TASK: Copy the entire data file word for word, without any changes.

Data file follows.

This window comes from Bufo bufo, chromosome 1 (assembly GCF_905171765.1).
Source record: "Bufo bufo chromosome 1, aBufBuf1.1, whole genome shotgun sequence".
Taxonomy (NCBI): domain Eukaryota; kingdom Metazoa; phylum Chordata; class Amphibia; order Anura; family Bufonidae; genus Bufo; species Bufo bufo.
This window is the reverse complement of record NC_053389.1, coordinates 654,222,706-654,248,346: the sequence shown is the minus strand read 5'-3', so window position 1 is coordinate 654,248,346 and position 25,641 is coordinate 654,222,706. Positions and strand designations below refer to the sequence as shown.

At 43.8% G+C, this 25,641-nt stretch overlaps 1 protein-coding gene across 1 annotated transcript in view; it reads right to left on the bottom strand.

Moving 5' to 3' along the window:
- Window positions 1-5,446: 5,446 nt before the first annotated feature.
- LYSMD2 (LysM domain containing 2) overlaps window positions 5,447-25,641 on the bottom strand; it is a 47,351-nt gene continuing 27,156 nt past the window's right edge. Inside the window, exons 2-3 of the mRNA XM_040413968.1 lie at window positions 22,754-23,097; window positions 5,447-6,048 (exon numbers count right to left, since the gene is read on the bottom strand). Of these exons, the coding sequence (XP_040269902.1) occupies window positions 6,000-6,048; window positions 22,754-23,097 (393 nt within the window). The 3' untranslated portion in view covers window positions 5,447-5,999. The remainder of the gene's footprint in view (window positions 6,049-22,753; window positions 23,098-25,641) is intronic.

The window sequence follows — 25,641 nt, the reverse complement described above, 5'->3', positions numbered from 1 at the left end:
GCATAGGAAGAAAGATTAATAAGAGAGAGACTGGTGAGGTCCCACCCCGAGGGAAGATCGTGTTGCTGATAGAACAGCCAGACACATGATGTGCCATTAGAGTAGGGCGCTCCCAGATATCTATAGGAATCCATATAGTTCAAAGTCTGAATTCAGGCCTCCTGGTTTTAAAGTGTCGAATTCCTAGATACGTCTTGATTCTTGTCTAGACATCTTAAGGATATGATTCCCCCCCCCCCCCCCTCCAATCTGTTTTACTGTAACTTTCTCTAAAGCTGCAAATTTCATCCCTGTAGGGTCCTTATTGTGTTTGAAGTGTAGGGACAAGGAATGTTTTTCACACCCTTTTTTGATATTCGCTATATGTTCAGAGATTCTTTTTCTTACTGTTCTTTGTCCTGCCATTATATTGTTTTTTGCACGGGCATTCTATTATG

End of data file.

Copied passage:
This window comes from Bufo bufo, chromosome 1 (assembly GCF_905171765.1).
Source record: "Bufo bufo chromosome 1, aBufBuf1.1, whole genome shotgun sequence".
Taxonomy (NCBI): domain Eukaryota; kingdom Metazoa; phylum Chordata; class Amphibia; order Anura; family Bufonidae; genus Bufo; species Bufo bufo.
This window is the reverse complement of record NC_053389.1, coordinates 654,222,706-654,248,346: the sequence shown is the minus strand read 5'-3', so window position 1 is coordinate 654,248,346 and position 25,641 is coordinate 654,222,706. Positions and strand designations below refer to the sequence as shown.

At 43.8% G+C, this 25,641-nt stretch overlaps 1 protein-coding gene across 1 annotated transcript in view; it reads right to left on the bottom strand.

Moving 5' to 3' along the window:
- Window positions 1-5,446: 5,446 nt before the first annotated feature.
- LYSMD2 (LysM domain containing 2) overlaps window positions 5,447-25,641 on the bottom strand; it is a 47,351-nt gene continuing 27,156 nt past the window's right edge. Inside the window, exons 2-3 of the mRNA XM_040413968.1 lie at window positions 22,754-23,097; window positions 5,447-6,048 (exon numbers count right to left, since the gene is read on the bottom strand). Of these exons, the coding sequence (XP_040269902.1) occupies window positions 6,000-6,048; window positions 22,754-23,097 (393 nt within the window). The 3' untranslated portion in view covers window positions 5,447-5,999. The remainder of the gene's footprint in view (window positions 6,049-22,753; window positions 23,098-25,641) is intronic.

The window sequence follows — 25,641 nt, the reverse complement described above, 5'->3', positions numbered from 1 at the left end:
GCATAGGAAGAAAGATTAATAAGAGAGAGACTGGTGAGGTCCCACCCCGAGGGAAGATCGTGTTGCTGATAGAACAGCCAGACACATGATGTGCCATTAGAGTAGGGCGCTCCCAGATATCTATAGGAATCCATATAGTTCAAAGTCTGAATTCAGGCCTCCTGGTTTTAAAGTGTCGAATTCCTAGATACGTCTTGATTCTTGTCTAGACATCTTAAGGATATGATTCCCCCCCCCCCCCCCTCCAATCTGTTTTACTGTAACTTTCTCTAAAGCTGCAAATTTCATCCCTGTAGGGTCCTTATTGTGTTTGAAGTGTAGGGACAAGGAATGTTTTTCACACCCTTTTTTGATATTCGCTATATGTTCAGAGATTCTTTTTCTTACTGTTCTTTGTCCTGCCATTATATTGTTTTTTGCACGGGCATTCTATTATG